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  • Collomix Xo 1 Hand-Held Mixer

    Credit: Linda Ferguson

    Collomix Xo 1 Hand-Held Mixer
  • The Collomix Xo 1 Hand-Held Mixer is handy for a wide range of mixing jobs from paint and plaster to adhesives, ready-mixed mortar, and other coatings.

    Credit: Linda Ferguson

    The Collomix Xo 1 Hand-Held Mixer is handy for a wide range of mixing jobs from paint and plaster to adhesives, ready-mixed mortar, and other coatings.

I’ve been hanging and taping drywall since 1982, so I’ve mixed countless buckets of joint compound. For years, I mixed with a paddle powered by a heavy-duty 1/2-inch corded drill. It worked, but there were drawbacks: having to bend over slightly while mixing was hard on my back; the constant high torque was a drill-killer; and with thick compounds, I had to hold on for dear life.

About 10 years ago, I picked up a Collomix CX 20 hand-held paddle mixer, and I haven’t mixed with a drill since. I can stand upright while mixing, and the two handles make the tool much easier to control. Using the recommended paddles, I’ve mixed compounds, heavy plasters, concrete, paint, driveway sealers—even dirt—and its rugged 7.2-amp motor and variable-speed transmission have been bulletproof. For the past few months I’ve been using the model Xo 1, the latest version of my old CX 20, and it appears to be even better.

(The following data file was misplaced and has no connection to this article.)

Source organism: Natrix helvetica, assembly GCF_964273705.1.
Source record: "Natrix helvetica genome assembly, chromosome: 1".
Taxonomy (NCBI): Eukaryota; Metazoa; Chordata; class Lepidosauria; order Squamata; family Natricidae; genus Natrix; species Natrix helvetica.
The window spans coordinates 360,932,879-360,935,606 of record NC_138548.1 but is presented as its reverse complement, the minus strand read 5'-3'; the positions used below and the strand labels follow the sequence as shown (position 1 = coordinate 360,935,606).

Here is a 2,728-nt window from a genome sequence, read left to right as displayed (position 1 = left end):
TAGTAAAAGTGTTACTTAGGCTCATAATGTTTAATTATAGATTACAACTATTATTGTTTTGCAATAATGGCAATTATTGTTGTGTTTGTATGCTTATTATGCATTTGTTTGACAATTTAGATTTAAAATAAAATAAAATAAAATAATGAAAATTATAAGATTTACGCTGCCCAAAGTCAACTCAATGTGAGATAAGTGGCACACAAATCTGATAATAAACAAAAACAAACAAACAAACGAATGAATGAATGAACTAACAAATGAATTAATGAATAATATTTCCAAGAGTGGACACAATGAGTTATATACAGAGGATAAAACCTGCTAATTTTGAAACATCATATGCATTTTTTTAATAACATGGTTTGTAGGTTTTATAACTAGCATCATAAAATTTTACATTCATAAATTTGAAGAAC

Features

The variable-speed Xo 1 is noticeably quieter and more powerful than my old model. The handles are a bit higher, so I can stand upright with my shoulders comfortably level. And a quick-change chuck means that I no longer need two wrenches to install and remove paddles.

The Xo 1 comes with a universal paddle that can mix a variety of materials, but I prefer to use the optional KR 120 HF “bird-cage” paddle for mixing joint compounds. It’s less aggressive, but it requires less torque to spin, reduces splattering, and doesn’t draw the material right out of the bucket at high speeds. I can also simply spin it in a bucket of water to clean it without splashing water all over the floor.

I really like the ring guards at the bottoms of both paddles because they let the paddles spin smoothly against the inside of the bucket without cutting into the plastic. The paddles are made of steel, so they’re built to last.

You can view a video at collomix.us.

Myron Fergusonis a drywall contractor in Middle Grove, N.Y., and presents the Drywall Trade Secrets clinic atJLC Live.

Weigh In!

Want to test a new tool or share a tool-related testimonial, gripe, or technique? Contact us at JLCTools@hanleywood.com or 707.951.9471